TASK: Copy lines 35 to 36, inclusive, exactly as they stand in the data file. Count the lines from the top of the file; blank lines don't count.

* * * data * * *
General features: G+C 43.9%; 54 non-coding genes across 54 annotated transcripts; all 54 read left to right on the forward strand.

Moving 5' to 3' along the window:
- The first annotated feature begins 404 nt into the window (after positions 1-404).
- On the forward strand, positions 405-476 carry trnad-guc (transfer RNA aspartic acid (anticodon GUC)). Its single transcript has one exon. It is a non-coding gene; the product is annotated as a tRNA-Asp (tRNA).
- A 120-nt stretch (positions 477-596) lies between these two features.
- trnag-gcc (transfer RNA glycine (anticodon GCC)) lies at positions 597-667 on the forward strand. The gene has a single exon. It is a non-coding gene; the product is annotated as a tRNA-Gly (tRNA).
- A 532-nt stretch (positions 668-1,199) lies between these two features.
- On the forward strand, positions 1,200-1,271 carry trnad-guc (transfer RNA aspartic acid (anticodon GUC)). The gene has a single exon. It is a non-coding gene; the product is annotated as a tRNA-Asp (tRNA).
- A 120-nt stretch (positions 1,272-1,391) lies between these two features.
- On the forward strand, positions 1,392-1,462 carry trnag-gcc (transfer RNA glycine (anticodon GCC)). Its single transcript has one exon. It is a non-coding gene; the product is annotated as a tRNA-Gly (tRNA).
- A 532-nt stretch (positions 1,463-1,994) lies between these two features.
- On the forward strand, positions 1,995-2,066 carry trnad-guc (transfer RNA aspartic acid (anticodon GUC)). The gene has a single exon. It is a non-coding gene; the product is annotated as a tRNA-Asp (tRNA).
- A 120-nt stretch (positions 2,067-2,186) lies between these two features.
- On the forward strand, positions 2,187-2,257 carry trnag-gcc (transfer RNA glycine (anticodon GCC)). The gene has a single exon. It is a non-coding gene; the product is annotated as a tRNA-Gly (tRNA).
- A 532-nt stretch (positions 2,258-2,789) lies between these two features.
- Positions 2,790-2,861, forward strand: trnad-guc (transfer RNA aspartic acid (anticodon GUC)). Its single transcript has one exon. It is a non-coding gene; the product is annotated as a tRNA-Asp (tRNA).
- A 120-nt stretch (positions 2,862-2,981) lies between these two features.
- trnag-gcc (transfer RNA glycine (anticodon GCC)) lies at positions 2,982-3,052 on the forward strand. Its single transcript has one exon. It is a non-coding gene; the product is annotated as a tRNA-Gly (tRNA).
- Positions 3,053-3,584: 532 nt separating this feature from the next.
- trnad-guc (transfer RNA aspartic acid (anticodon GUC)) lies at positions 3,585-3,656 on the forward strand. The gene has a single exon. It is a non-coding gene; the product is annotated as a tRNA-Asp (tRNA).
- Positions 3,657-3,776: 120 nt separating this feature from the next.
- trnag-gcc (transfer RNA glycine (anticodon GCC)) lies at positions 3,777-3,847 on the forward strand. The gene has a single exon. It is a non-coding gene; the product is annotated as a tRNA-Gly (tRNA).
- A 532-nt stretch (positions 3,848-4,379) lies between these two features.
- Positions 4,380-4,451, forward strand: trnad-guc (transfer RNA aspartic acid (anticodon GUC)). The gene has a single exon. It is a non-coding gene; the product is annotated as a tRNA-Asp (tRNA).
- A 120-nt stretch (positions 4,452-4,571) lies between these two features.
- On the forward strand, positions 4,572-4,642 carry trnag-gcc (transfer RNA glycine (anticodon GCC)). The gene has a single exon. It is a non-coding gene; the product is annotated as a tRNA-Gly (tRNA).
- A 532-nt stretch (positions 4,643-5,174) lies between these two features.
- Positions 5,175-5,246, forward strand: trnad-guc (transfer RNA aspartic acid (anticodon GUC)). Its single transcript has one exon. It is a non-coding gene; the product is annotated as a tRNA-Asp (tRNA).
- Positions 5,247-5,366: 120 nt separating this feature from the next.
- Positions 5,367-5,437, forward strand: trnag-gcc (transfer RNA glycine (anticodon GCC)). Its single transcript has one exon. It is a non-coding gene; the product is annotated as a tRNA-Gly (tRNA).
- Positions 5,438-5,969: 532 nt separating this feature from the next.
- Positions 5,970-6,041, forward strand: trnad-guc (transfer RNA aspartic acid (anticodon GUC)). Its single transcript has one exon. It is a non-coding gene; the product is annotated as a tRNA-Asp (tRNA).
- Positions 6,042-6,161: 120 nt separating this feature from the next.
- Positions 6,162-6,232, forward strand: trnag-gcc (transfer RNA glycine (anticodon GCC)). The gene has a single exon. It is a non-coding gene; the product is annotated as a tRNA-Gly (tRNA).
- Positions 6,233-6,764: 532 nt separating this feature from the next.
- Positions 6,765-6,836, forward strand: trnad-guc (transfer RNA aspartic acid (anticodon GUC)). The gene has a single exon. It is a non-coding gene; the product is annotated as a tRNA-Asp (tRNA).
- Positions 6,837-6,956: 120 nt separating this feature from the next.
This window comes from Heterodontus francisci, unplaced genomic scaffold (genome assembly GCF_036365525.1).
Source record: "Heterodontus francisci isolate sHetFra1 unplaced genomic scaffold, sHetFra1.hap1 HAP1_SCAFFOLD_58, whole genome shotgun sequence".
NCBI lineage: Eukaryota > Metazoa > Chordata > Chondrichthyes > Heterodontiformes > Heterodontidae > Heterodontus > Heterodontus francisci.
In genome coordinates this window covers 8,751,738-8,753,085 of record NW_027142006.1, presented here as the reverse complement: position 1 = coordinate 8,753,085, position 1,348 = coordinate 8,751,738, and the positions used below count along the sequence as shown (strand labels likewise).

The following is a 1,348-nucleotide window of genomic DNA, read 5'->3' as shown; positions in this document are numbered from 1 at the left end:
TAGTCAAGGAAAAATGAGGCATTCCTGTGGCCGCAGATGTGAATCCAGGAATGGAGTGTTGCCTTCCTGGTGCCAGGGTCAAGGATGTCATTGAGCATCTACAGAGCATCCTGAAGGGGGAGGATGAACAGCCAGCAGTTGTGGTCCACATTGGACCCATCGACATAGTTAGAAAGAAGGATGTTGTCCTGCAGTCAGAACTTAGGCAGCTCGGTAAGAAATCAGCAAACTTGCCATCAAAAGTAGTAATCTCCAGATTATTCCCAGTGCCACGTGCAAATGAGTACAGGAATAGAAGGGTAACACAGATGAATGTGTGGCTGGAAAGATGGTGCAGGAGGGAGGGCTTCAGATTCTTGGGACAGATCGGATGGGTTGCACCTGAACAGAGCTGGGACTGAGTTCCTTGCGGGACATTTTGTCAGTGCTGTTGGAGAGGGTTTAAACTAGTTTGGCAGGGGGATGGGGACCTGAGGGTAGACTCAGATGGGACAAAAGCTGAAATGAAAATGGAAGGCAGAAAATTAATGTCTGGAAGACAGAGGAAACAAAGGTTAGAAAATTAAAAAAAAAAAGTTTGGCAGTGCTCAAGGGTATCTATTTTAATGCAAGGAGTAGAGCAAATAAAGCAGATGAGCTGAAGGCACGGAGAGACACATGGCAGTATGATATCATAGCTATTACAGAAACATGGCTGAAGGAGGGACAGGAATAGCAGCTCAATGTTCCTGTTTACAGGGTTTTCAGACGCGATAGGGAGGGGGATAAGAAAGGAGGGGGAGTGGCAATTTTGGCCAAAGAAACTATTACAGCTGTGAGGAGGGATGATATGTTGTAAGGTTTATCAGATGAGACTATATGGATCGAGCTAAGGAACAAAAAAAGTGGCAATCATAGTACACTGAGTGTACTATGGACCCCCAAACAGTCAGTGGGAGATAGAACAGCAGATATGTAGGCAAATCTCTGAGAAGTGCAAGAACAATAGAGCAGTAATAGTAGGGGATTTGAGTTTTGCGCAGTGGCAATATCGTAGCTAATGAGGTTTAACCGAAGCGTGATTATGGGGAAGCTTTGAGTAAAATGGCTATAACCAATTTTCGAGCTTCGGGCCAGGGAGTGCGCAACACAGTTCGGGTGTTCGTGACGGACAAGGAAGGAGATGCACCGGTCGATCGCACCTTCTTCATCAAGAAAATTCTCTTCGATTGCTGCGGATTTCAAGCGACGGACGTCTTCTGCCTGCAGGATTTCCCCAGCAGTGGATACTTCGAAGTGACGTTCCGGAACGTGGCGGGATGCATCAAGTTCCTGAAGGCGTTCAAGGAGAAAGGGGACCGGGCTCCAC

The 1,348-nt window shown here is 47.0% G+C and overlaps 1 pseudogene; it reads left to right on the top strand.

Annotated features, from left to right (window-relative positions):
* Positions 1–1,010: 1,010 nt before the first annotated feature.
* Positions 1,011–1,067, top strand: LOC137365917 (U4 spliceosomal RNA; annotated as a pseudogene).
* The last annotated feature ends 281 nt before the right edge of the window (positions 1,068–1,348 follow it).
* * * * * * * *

- Positions 6,233-6,764: 532 nt separating this feature from the next.
- Positions 6,765-6,836, forward strand: trnad-guc (transfer RNA aspartic acid (anticodon GUC)). The gene has a single exon. It is a non-coding gene; the product is annotated as a tRNA-Asp (tRNA).